As the global economy has rebounded from the pandemic, we have seen pressures placed on supply chains across sectors and across the world. It is this Government who have taken quick and decisive action across the United Kingdom to ease those pressures where immediate interventions have been required. The Minister is redefining “quick and decisive”. An Aviva study indicates that more than seven out of 10 businesses are worried about skills shortages and 25% of businesses said their biggest risk is the uncertainty caused by Brexit. The temporary visa scheme for poultry workers has now closed and only nine people applied to join the Government scheme designed to boost the number of fuel tanker drivers, out of an intended 300. Given the failure of those schemes, why will the Government not consider devolving immigration powers, which could deliver the stronger labour market they profess to want but in reality are actively frustrating?
I am afraid that SNP Members have not woken up to the reality of the opportunities that we now have to trade around the world as part of being an independent trading nation. The hon. Gentleman refers to tanker drivers. Some 5,000 visas have been made available for HGV drivers for a three-month period to provide short-term relief. We have gone further. The long-term sustainable solution is to support and develop our domestic workforce, and to improve the pay and conditions in the sector. That is why the Government are working to correct the structural problems in the haulage industry. We are increasing testing availability by 50,000 a year. We are streamlining the process for efficiency and we are committing £17 million in free skills boot camps for HGV drivers.
The problem that the Minister has is that the shortage of HGV drivers in the UK is happening now. It is already causing huge disruption and we are all anxious to ensure that the situation does not get worse in the run-up to Christmas. Will the Minister tell us how many of the 5,000 temporary worker visas that the Government made available to overseas lorry drivers in September have been allocated?
We are not going to provide a running commentary on numbers, but what I can tell the hon. Gentleman is that this is not a problem faced only by the United Kingdom. He is so keen always to talk about our friends across the channel, so he will know that France has a shortage of 40,000 drivers, Germany has a shortage of 60,000 drivers, and Poland has a shortage of 120,000 drivers.
I find it extraordinary that the Minister was unable to tell us how many visas have been allocated to overseas HGV drivers. We were told in October that it was just 20; I wonder what the figure is now. The reality is that the Wine and Spirit Trade Association warns of “delivery chaos”, of
“major delays on wine and spirit delivery times”
up to five times longer than last year and increases in freight costs—no doubt that will not affect parties in Downing Street. Does he want to be responsible for cancelling Christmas celebrations elsewhere, because if not, he needs to give a much better answer than the one he just gave?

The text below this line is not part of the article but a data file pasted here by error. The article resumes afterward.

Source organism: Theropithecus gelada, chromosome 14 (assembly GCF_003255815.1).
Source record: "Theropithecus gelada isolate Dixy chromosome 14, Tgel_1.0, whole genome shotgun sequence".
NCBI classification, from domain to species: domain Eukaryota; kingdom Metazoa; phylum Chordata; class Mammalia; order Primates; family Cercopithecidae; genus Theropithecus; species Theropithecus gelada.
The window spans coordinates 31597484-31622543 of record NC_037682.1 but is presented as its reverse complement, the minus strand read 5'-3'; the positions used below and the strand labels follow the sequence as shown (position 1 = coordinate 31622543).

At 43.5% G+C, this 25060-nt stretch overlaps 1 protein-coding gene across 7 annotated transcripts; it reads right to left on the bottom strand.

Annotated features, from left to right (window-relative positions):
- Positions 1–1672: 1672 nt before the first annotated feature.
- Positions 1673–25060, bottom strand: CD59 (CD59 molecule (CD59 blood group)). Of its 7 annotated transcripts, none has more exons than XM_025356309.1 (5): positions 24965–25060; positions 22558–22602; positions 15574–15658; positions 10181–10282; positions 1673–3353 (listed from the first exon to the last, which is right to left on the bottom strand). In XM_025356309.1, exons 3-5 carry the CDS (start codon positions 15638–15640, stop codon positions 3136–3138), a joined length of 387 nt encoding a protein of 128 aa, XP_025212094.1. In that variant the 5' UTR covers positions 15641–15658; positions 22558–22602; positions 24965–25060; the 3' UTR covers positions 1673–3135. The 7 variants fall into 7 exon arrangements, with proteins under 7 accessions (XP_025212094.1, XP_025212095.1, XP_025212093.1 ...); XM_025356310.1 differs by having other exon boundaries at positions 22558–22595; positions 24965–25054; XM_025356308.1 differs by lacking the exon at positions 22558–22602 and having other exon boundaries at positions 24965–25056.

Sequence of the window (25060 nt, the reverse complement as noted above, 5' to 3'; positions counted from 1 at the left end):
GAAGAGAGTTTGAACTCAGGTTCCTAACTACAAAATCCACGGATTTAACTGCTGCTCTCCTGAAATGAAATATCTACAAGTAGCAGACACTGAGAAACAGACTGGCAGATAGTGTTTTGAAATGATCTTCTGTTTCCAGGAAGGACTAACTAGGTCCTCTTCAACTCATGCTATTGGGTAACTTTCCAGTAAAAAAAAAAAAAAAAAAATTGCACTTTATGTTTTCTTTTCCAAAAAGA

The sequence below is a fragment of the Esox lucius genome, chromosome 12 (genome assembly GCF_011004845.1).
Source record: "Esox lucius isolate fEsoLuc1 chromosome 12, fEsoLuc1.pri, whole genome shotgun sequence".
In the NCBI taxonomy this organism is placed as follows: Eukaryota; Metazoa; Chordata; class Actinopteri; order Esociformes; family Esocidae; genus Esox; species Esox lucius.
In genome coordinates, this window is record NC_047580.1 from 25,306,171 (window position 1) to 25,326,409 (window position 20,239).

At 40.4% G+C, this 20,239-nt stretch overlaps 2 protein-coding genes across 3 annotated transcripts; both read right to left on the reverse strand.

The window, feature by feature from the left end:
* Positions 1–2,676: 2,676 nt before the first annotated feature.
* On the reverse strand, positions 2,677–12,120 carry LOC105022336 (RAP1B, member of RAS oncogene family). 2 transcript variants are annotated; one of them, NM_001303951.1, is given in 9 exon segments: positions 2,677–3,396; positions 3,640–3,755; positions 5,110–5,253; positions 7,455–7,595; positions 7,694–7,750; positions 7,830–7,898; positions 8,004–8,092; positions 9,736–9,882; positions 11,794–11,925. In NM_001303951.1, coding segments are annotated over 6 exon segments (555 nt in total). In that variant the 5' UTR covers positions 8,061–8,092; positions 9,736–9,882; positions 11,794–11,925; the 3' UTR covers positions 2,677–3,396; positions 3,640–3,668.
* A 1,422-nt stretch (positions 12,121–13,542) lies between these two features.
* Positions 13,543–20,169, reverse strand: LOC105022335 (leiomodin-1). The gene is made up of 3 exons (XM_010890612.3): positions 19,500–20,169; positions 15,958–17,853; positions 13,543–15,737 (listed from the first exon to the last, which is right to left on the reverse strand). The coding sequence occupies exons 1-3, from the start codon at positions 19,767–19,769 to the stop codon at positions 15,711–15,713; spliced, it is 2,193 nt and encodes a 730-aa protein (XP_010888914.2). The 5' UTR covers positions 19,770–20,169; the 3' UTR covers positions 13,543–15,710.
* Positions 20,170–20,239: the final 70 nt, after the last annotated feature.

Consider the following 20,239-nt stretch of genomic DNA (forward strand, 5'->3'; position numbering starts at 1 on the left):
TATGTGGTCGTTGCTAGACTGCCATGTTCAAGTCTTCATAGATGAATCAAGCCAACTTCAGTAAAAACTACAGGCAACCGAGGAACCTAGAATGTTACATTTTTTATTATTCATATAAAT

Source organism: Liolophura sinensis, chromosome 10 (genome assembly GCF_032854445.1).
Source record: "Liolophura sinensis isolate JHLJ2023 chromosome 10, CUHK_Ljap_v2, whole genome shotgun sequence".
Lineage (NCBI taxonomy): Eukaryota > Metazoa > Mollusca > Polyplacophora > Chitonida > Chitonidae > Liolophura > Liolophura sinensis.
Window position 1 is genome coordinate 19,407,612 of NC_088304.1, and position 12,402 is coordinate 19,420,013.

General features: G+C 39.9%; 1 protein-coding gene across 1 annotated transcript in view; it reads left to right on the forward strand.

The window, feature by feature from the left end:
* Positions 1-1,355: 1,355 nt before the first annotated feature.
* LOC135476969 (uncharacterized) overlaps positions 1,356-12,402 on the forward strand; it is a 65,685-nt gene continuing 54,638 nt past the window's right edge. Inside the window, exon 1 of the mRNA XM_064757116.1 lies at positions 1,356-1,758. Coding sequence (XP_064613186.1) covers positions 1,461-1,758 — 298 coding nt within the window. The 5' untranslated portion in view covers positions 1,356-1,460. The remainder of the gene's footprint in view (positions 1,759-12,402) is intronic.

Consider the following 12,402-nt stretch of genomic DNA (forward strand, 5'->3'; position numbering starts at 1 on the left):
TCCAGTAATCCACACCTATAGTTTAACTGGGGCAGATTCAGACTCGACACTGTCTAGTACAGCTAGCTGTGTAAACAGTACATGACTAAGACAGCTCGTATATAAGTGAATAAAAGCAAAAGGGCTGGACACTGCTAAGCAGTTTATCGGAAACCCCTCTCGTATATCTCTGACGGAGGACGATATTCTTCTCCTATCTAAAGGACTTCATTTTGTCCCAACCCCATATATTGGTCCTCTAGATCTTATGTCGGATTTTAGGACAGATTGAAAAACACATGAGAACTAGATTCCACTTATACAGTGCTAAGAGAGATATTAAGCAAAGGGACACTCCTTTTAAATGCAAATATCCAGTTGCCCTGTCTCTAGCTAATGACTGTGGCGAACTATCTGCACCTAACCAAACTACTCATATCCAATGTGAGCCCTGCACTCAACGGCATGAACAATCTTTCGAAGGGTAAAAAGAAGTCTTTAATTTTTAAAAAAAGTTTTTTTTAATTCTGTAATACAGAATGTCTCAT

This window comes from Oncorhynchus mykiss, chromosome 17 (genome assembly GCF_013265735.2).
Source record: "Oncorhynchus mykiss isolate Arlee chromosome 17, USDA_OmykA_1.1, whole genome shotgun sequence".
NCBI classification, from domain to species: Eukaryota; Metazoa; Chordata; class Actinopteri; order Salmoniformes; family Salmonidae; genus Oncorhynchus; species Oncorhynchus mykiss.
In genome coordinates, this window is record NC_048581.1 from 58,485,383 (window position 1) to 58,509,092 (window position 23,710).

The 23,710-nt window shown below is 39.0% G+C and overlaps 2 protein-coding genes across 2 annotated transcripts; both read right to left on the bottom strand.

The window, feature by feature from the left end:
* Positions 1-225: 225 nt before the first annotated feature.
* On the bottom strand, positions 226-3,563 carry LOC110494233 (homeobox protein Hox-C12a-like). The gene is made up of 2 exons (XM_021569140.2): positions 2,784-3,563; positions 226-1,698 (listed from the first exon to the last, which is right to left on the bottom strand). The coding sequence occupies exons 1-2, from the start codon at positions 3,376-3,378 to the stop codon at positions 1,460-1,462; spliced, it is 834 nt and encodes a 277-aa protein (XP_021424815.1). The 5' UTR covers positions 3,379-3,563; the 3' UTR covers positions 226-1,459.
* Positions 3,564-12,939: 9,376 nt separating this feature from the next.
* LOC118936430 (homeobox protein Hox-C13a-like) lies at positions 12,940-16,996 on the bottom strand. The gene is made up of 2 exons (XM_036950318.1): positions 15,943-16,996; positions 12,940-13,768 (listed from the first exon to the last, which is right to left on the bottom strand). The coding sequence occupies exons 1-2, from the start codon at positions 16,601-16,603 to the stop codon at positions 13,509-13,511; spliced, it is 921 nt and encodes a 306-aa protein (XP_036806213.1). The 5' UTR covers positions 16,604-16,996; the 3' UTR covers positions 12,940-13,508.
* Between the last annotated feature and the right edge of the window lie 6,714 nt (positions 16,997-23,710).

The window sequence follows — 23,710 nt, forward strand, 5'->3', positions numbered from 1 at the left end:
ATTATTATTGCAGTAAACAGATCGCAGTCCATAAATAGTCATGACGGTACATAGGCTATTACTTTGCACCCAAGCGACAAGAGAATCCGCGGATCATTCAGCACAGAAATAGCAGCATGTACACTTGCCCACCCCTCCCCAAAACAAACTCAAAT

Perhaps the hon. Gentleman has not realised that this is not Transport questions, but International Trade questions—I am sure that his new shadow ministerial colleagues will raise questions with Transport Ministers in due course. We continue to see businesses thriving, including in the wine and spirit industry, as my hon. Friend the Member for Kettering (Mr Hollobone) pointed out.
Eight out of 10 businesses in Scotland say that they need to recruit staff, yet three quarters are reporting skills shortages. Businesses cannot export what they can neither make nor supply, yet the Government’s already tired 12-point plan, which has been mentioned this morning, has nothing to cover workforce shortages or dealing with them. Will the Minister explain why?
Again, this is International Trade questions, but I am happy to provide an answer on behalf of the Government. We are putting significant resources into training people up to develop our domestic workforce. My understanding is that many people are very keen to find a new job potentially in a new industry. This Government will help them to do that.
Clearly, the Government are keen to duck all these issues relating to trade. The Federation of Small Businesses reported to a Committee in this Parliament that a fifth of its members have ceased trading with the UK’s biggest export market—the EU—either temporarily or permanently due to bureaucracy or costs, yet the 12-point plan contains nothing to deal with that issue. The Government’s priorities are clearly elsewhere. Tory cronies are queuing up for a Christmas come early to get contracts and big donors are fairly leaping into the Lords. Why are backbone businesses being short-changed and served only a thin gruel?
I know that the hon. Gentleman’s Twitter followers will be happy with that statement. The truth is that we have secured trade deals with 70 countries around the world, and the EU. The EU deal is the best deal that it has ever secured with anyone. A zero-tariff, zero-quota deal has been done with no one bar the United Kingdom, and we look forward to trading with not only them, but new markets, as I have outlined.